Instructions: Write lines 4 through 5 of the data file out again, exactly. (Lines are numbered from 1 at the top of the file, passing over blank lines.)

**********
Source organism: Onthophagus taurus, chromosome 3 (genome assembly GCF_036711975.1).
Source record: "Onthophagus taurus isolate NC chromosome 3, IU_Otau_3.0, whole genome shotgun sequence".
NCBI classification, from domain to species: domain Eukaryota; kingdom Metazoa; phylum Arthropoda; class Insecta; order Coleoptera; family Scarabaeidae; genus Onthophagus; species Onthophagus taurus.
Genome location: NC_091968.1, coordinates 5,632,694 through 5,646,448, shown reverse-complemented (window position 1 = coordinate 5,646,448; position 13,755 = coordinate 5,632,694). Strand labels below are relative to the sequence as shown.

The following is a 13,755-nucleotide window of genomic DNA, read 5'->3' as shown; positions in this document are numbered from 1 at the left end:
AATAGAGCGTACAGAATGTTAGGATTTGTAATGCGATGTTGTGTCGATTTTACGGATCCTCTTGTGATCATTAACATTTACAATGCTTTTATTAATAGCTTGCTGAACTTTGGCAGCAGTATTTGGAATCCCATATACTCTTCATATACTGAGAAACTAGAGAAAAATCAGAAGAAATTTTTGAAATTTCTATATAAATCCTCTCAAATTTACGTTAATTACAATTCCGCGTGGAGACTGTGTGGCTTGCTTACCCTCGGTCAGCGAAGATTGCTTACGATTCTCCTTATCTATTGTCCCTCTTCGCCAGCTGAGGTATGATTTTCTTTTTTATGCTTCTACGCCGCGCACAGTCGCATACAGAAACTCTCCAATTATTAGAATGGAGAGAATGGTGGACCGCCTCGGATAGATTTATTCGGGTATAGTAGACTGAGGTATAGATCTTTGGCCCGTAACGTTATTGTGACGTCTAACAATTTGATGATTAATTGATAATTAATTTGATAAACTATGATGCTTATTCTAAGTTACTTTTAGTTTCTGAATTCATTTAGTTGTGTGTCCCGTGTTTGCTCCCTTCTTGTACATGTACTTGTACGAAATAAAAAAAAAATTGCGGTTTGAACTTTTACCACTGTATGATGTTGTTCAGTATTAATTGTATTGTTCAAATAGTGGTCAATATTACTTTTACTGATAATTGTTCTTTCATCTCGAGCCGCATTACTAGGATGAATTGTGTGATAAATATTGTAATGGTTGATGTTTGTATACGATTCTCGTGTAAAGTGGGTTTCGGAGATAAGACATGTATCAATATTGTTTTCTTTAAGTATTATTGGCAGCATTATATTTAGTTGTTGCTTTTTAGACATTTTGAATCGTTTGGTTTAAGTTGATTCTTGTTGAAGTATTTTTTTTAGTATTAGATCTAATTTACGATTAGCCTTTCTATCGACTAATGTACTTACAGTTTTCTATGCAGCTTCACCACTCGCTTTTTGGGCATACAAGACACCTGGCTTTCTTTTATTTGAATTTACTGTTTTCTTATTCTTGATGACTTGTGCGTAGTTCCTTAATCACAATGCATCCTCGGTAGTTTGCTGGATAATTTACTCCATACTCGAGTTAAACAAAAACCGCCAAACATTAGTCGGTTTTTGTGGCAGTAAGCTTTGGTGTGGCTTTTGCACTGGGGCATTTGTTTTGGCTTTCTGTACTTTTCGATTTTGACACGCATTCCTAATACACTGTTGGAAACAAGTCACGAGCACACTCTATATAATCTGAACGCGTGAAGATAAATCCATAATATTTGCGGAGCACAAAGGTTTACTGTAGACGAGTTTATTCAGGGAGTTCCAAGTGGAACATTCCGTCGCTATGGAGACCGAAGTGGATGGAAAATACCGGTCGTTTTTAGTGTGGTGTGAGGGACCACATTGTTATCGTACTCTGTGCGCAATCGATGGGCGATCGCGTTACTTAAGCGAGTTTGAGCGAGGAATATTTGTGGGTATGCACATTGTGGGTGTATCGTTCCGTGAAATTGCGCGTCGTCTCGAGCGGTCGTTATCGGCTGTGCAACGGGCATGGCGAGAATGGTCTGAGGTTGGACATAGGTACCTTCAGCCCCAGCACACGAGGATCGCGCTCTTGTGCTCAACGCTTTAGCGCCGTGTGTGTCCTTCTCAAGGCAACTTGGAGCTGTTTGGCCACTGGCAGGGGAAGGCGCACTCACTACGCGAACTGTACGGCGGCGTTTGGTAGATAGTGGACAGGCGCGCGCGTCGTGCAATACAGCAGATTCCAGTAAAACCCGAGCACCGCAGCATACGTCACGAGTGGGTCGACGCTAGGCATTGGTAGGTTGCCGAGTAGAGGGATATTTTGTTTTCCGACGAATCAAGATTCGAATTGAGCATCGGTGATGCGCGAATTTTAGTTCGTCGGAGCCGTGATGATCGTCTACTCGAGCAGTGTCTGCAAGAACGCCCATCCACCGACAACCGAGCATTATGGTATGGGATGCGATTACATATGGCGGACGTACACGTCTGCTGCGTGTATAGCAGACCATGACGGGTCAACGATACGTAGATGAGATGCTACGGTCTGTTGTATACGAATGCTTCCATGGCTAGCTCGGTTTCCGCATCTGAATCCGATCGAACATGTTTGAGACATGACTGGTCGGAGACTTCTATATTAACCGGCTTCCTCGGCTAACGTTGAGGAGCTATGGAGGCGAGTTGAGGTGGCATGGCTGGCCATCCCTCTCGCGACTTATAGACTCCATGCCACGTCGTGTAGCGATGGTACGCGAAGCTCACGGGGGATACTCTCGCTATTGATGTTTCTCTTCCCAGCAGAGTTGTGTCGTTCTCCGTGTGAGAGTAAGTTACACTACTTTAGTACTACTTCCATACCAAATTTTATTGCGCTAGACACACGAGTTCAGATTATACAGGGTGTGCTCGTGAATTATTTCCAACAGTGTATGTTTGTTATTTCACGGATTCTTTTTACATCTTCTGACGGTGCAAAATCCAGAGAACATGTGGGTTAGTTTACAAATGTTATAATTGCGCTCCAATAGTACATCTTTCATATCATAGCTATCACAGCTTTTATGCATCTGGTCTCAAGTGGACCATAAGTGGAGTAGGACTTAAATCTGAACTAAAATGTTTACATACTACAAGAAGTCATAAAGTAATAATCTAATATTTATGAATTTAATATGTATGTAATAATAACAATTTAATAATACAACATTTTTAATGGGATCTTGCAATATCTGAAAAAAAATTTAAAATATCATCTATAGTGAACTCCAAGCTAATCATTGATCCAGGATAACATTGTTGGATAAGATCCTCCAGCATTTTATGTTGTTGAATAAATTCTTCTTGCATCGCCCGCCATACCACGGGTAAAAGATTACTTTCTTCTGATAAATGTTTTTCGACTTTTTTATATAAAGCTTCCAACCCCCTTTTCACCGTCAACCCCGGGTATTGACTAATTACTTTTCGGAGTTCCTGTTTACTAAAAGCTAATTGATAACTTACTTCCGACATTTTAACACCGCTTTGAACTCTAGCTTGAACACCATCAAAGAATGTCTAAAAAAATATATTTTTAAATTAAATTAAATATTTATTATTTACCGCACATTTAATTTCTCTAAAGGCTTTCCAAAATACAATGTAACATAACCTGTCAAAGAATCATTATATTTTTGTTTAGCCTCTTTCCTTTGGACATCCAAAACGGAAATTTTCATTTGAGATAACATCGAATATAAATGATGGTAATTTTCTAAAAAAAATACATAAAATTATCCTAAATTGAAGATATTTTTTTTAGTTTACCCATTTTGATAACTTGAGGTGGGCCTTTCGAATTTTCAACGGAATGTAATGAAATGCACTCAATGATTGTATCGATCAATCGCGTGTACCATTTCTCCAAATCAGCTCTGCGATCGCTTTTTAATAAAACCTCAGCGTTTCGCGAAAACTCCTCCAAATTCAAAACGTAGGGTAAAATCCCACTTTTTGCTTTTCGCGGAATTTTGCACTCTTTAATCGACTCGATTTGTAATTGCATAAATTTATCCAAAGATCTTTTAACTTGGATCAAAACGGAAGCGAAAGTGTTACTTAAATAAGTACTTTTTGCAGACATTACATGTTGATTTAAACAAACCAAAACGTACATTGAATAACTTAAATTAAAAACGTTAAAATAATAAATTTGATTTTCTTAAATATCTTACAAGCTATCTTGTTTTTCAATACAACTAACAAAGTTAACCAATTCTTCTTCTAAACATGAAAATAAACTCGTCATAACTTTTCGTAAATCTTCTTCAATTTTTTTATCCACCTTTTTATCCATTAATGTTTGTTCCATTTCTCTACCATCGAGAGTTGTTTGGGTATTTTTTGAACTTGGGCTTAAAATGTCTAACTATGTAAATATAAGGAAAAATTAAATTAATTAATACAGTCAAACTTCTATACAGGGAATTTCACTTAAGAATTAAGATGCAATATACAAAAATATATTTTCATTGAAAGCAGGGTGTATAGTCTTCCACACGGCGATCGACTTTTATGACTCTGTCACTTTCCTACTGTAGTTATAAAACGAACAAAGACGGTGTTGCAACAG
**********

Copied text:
Genome location: NC_091968.1, coordinates 5,632,694 through 5,646,448, shown reverse-complemented (window position 1 = coordinate 5,646,448; position 13,755 = coordinate 5,632,694). Strand labels below are relative to the sequence as shown.

The following is a 13,755-nucleotide window of genomic DNA, read 5'->3' as shown; positions in this document are numbered from 1 at the left end: